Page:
The flow friction factor in the grooved tube with geometric ratio of t/p=0.5 and t/p=1 are about 4 and 3 times of that of the smooth tube at Reynolds number of 20,000. It was shown that for smaller values of the t/p, the flow mixing occurs the more times. This flow mixing increases the heat transfer coefficient and flow friction factor. The highest values of average Nusselt number is obtained at t/p=0.2 for the grooved tubes. By applying the nanofluid, a significant increase in the pressure drop is observed, especially in the higher Reynolds number. This is the disadvantage of use of the nanofluids.

It was shown that the turbulent heat transfer of nanofluid flow in grooved tubes is thermodynamically advantageous. The results indicate that the entropy generation ratio for the grooved tube with geometric ratio of t/p=0.25 is minimized. This ratio can be selected as the optimum value of the geometric ratio.

 

 

 

 

Nomenclature

 

density, kg/m3

 

ribs tip width, mm

t

specific heat capacity, J/kg.K

 

ribs tip width, mm

p

viscosity, N.s/m2

 

turbulence kinetic energy,

k

molecular weight, g/mol

M

turbulence dissipation rate,

 

Avogadro constant (= )

N

degree, °c

 

temperature, K

T

diameter, mm

D

thermal conductivity, W/m.K

k

equivalent roughness height, mm

e

thermal distribution, m2/s

 

Nusselt number (=hD/k)

Nu

velocity, m/s

V

Nanoparticles volume fraction

 

Stefan-Boltzmann constant (= )

 

Reynolds number (= )

Re

mean free path, nm

 

Prandtl number (= )

Pr

pressure, Pa

P

Peclet number (= )

Pe

turbulent Prandtl number

 

number of the ribs

n

 

Subscripts

turbulent Prandtl number for k

 

Nanofluid

nf

turbulent Prandtl number for

 

Smooth

s

turbulent intensity

I

Grooved

g

mass flow rate, kg/s

 

Base fluid

bf

area, m2

A

Particle

p

rate of entropy per unit length (W/mK)

 

Brownian

Br

friction factor

f

Turbulence

t

Entropy generation ratio (= )

 

Generation

gen

Length, m

L

Augmented

a

convective heat transfer coefficient, W/m2 K

h

Reference conditions

0

heat transfer rate, W

Q

Wall

w

 

 

69


 

 

References

[1].    Cheng, L. “Nanofluid heat transfer technologies,” Recent Pat. Eng. 3 (2009) 1-7.

[2].    Duangthongsuk, W., Wongwises, S. “An experimental study on the heat transfer performance and pressure drop of TiO2–water nanofluids flowing under a turbulent flow regime,” International Journal of Heat and Mass Transfer, 53 (2010) 334–344.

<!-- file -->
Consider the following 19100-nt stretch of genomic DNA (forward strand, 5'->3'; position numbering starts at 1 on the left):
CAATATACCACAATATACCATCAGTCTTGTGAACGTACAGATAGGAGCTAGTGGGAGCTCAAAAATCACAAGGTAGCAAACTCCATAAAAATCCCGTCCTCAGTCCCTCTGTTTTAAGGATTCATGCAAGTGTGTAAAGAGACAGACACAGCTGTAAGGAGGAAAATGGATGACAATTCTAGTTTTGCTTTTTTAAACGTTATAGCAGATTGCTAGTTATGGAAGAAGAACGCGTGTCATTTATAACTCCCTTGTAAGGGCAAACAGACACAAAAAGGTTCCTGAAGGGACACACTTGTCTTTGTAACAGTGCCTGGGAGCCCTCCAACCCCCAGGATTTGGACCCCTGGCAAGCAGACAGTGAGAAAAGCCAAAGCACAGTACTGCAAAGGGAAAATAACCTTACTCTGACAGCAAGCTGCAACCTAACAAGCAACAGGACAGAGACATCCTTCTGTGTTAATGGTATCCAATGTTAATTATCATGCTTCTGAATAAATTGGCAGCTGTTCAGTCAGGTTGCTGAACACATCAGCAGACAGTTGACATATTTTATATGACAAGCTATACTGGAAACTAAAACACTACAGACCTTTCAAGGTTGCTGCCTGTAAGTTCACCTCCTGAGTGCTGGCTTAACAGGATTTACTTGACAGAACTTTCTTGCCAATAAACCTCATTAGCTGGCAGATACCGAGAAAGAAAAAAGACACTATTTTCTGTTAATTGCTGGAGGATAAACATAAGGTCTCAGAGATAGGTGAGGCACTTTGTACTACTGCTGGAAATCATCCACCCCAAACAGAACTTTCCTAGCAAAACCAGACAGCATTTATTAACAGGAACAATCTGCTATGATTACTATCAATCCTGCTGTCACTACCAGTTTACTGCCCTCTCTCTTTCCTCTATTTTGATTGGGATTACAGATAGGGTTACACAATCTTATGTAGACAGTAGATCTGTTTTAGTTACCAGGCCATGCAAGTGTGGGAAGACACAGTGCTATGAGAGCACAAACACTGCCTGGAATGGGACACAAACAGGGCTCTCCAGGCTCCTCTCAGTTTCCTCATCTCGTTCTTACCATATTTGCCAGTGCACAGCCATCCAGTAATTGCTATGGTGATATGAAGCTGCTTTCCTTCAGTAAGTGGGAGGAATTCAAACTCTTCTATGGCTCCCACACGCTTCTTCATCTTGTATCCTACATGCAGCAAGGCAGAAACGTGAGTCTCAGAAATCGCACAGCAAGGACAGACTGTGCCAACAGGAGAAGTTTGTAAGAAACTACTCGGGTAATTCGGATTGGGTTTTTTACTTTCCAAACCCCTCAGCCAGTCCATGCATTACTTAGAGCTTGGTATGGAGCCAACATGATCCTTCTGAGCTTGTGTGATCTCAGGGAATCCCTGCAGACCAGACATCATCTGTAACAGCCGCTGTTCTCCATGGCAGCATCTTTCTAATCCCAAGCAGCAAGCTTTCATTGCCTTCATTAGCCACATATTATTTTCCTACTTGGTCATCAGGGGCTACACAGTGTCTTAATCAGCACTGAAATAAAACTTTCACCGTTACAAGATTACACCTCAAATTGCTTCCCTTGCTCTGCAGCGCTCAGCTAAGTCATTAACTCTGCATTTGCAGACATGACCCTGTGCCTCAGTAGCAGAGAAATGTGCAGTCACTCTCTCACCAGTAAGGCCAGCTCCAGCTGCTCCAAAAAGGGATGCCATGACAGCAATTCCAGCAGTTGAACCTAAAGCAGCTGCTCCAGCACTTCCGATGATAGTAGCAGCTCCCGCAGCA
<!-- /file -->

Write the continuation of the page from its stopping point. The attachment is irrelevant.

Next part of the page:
[3].    Webb, R.L., Robertson, G.F., “Shell-side evaporators and condensers used in the refrigeration industry,” in: R.K. Shah, E.C. Subbarao, R.A. Mashelkar (Eds.), Heat Equipment Design, (Hemisphere Pub. Corp., Washington), pp. 559-570 (1988).

[4].    Dalle Donne, M., Meyer, L. “Turbulent convective heat transfer from rough surfaces with two-dimensional rectangular ribs,” International Journal Heat and Mass Transfer 20 (1977) 583–620.

[5].    Naphon, P., Nuchjapo, M., Kurujareon, J., “Tube side heat transfer coefficient and friction factor characteristics of horizontal tubes with helical rib,” Energy Conversion and Management 47 (2006) 3031–3044.

[6].    San, J.Y., Huang, W.C. “Heat transfer enhancement of transverse ribs in circular tubes with consideration of entrance effect,” International Journal of Heat and Mass Transfer 49 (17, 18) (2006) 2965–2971.

[7].    Bilen, K., Cetin, M., Gul, H., Balta, T. “The investigation of groove geometry effect on heat transfer for internally grooved tubes,” Applied Thermal Engineering 29 (2009) 753–761.

[8].    Pingan, L., Ye, G., Hairong, M., Liu, H. “Numerical simulation of heat transfer and resistance pattern in channels with different ribs,” in: 2010 International Conference on Computer Design and Applications (ICCDA 2010) p. V3-507-V3-11.

[9].    Choi, S.U.S. "Enhancing thermal conductivity of fluids with nanoparticles," ASME Publications FED-Vol. 231/MD-Vol. 66, (1995)99- 105,

[10]. Keblinski, P., Phillpot, S.R., Choi, S.U.S., Eastman, J.A. “Mechanisms of heat flow in suspensions of nano-sized particles (nanofluid).” International Journal of Heat and Mass Transfer, 45 (2002) 855-863.

[11]. Das, S., Putra, N., Thiesen, P., Roetzel, W. Temperature dependence of thermal conductivity enhancement for nanofluids, Journal of Heat Transfer 125 (2003) 567–574.

[12]. Pak, B.C., Cho, Y.I. Hydrodynamic and heat transfer study of dispersed fluids with submicron metallic oxide particles, Experimental Heat Transfer 11 (1998) 151–170.